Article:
We’ve known for a long time that what happens to us very early in life can powerfully shape who we become for the rest of our life.
Specifically, what happened for you pre-verbally—before you had language and could express your thoughts or feelings in words—will impact you profoundly as you grow up.
You can’t remember these experiences directly. But even though we can’t remember these events, the memories are still stored in our bodies. They live in the form of physiological reactions, emotions, and relational patterns.
For example, let’s say when you began to cry as an infant, your mother came in and hit you, then yelled at you to “Shut up!”
Let’s also say that she did this repeatedly.
Your body would have developed certain reactions to those encounters with your mom. As an adult, your body probably becomes tense and tightens up any time you feel angry. You probably feel very anxious and it’s likely that you withdraw from people when you feel this way, scared your anger will get you in trouble.
You feel that way because your body remembers the encounters with your mom from when you were an infant, even if your brain has long since forgotten.
One of the first researchers to articulate the impact of early relationships was John Bowlby. Bowlby talked about relational patterns that formed early in childhood, and he called these “attachment styles.”
3 Parenting Styles and 3 Attachment Styles
According to Bowlby, there are three types of parents:
1. Predictably responsive
First are the “good enough” parents, who provided predictable support to their young children during the first two years of their lives.
In a supportive environment, the child grows up viewing other people as safe harbors. For the rest of their lives, they’ll look to other people as a place from which they can launch into the world with courage. Bowlby called this a “secure attachment.”
2. Unpredictably responsive
Next is the unpredictable parent. In this scenario, the child never knows what the parent will do. The child doesn’t know if what he does will be rewarded with attention, and he doesn’t know if and when he’ll be seen.
Later in life, these kids will work hard to please other people out of the hope that one day they’ll get it right enough to earn positive attention. They believe that their parents’ failure to respond predictably is their own fault.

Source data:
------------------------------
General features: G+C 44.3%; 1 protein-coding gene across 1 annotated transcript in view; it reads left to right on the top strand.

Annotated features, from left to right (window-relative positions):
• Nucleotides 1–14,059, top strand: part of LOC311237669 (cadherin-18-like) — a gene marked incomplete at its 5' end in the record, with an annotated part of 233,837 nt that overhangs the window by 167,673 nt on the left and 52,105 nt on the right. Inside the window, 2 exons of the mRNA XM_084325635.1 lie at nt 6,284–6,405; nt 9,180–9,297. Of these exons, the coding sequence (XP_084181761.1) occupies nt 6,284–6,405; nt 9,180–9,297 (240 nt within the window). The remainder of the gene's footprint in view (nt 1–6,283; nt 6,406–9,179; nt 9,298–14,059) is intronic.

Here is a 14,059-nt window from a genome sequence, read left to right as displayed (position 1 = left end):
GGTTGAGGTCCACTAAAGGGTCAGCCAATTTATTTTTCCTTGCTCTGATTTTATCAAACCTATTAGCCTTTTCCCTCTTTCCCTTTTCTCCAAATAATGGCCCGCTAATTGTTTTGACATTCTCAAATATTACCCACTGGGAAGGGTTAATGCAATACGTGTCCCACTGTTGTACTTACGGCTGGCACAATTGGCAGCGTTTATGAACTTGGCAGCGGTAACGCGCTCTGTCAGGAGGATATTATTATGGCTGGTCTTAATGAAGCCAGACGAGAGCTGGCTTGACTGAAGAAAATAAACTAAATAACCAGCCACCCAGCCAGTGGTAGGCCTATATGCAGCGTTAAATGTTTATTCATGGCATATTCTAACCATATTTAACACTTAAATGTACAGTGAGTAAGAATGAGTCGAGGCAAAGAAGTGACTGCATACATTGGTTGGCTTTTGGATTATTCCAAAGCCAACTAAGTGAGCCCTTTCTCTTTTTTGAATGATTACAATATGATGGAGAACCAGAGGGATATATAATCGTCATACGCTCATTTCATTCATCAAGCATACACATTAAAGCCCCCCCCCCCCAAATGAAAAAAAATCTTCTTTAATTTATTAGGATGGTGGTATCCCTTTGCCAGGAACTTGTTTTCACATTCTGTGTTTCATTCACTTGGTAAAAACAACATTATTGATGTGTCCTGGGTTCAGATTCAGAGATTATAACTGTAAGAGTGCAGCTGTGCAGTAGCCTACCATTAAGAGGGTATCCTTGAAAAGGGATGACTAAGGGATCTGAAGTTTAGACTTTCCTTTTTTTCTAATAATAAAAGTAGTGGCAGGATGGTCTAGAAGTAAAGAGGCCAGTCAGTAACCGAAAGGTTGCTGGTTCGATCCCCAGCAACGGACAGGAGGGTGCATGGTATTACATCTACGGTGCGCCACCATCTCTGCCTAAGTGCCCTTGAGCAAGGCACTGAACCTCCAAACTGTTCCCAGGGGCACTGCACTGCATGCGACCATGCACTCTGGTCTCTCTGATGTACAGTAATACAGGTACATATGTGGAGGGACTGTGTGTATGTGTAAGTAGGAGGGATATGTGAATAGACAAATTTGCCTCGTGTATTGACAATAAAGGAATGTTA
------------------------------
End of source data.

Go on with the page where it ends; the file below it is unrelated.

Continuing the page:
That’s why they work so hard to earn attention and favor. Bowlby described this style as an “anxious ambivalent” attachment style.
3. Predictably unresponsive
Finally is the parent who is not attentive to their child, who’s not there to soothe her when she cries out for help. These children end up withdrawing out of certainty that if they showed up in relationship, no one would be there for them. Bowlby’s term for this style was simply “avoidant.”
You Don’t Have to Be Trapped in Your Attachment Style
These attachment styles—formed so early in life—can be difficult to break, but there is such a thing as earned security.
Earned security comes from the hard work of taking the risk to be who we are in relationship and discovering we are loved. We can create a world for ourselves that feels safe and secure, complete with an internal sense of our place and belonging in the world.
Sometimes this can be in long-term therapy, but other times it means making the brave decision to be present, to not withdraw or avoid people when we feel angry or anxious, but reach out to find hope and comfort in the relationships we have around us.
In that way, we can begin to find an adult version of security, and the great news is that it’s possible for anyone to make the change, no matter what happened to you earlier in life.